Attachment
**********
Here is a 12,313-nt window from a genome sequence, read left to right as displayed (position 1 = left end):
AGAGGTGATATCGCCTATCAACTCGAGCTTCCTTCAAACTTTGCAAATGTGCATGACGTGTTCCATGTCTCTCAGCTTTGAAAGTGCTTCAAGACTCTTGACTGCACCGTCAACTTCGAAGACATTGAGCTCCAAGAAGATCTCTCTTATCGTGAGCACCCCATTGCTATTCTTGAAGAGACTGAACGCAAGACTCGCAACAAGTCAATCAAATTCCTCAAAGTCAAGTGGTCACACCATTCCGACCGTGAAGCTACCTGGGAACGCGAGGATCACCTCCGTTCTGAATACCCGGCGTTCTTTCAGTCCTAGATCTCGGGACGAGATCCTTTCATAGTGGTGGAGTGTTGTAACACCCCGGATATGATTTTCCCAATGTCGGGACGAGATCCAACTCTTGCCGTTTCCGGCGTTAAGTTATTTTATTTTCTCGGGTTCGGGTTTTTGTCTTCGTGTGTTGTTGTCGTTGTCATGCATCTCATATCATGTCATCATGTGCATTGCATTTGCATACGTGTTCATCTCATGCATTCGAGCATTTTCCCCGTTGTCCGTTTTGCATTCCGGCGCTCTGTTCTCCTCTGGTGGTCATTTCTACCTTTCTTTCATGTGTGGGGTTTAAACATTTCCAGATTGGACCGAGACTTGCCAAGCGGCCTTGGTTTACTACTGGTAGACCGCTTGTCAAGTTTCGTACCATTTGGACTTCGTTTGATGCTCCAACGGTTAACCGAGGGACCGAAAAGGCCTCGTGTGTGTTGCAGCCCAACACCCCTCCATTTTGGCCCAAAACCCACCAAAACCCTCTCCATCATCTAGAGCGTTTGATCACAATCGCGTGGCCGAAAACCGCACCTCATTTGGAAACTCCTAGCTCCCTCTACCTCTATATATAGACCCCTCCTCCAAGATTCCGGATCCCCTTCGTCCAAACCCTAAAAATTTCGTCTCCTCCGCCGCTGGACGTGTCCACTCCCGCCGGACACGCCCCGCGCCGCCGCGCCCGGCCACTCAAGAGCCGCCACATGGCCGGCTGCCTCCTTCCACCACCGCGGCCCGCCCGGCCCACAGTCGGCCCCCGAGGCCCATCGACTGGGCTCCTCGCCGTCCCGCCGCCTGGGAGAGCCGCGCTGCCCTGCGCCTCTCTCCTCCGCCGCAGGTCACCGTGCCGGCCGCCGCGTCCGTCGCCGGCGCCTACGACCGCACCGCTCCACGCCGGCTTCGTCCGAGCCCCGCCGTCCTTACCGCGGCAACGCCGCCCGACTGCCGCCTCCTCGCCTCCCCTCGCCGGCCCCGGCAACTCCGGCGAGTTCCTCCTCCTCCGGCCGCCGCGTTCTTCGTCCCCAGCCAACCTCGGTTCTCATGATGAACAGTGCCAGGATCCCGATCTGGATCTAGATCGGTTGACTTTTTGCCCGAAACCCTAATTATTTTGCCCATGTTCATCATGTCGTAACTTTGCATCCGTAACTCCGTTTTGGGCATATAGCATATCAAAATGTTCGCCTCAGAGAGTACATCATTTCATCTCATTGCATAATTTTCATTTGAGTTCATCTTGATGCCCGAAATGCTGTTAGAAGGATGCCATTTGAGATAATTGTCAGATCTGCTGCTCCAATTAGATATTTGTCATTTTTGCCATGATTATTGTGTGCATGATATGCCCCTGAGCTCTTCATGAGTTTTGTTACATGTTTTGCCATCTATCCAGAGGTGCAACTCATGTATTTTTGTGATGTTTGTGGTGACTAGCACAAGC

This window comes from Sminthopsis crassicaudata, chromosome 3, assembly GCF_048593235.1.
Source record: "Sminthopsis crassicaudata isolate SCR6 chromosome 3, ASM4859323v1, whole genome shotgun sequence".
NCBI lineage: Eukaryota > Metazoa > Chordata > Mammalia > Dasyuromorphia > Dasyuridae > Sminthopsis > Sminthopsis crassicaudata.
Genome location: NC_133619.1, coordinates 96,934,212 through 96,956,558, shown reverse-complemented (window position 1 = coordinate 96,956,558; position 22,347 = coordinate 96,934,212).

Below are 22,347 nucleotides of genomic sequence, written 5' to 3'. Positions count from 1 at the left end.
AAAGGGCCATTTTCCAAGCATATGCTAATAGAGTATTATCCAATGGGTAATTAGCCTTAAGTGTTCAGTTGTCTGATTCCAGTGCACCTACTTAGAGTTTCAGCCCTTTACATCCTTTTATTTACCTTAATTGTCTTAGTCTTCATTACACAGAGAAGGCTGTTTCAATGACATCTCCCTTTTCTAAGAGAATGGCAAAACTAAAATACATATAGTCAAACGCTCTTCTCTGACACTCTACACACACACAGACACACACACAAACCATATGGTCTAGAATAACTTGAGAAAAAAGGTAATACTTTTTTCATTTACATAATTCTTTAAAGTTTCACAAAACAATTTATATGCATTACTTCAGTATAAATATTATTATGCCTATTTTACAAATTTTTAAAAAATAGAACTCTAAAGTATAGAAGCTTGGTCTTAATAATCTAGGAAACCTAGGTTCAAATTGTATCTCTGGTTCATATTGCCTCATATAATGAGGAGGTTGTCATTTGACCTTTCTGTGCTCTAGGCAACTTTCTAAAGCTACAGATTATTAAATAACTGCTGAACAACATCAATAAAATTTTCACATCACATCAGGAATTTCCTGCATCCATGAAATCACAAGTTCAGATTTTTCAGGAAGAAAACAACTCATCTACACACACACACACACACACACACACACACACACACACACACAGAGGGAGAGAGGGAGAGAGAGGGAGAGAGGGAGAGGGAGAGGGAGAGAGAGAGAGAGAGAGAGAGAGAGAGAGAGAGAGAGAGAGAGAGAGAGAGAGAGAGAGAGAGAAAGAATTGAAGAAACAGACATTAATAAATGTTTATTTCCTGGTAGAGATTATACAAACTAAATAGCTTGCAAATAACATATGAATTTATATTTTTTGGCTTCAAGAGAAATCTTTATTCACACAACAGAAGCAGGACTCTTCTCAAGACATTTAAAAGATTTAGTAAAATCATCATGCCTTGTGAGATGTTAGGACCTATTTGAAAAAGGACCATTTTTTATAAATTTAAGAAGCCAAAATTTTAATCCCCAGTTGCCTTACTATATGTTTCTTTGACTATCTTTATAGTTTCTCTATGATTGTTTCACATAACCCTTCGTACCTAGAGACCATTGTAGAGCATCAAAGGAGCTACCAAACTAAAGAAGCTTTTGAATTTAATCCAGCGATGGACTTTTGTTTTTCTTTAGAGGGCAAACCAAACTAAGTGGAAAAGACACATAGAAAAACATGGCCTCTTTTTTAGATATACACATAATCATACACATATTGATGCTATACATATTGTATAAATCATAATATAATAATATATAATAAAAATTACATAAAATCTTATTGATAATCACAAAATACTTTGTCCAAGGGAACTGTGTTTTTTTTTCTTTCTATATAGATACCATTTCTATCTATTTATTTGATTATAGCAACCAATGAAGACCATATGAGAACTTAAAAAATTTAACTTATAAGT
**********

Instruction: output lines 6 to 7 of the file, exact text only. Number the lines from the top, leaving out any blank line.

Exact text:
Genome location: NC_133619.1, coordinates 96,934,212 through 96,956,558, shown reverse-complemented (window position 1 = coordinate 96,956,558; position 22,347 = coordinate 96,934,212).

Below are 22,347 nucleotides of genomic sequence, written 5' to 3'. Positions count from 1 at the left end.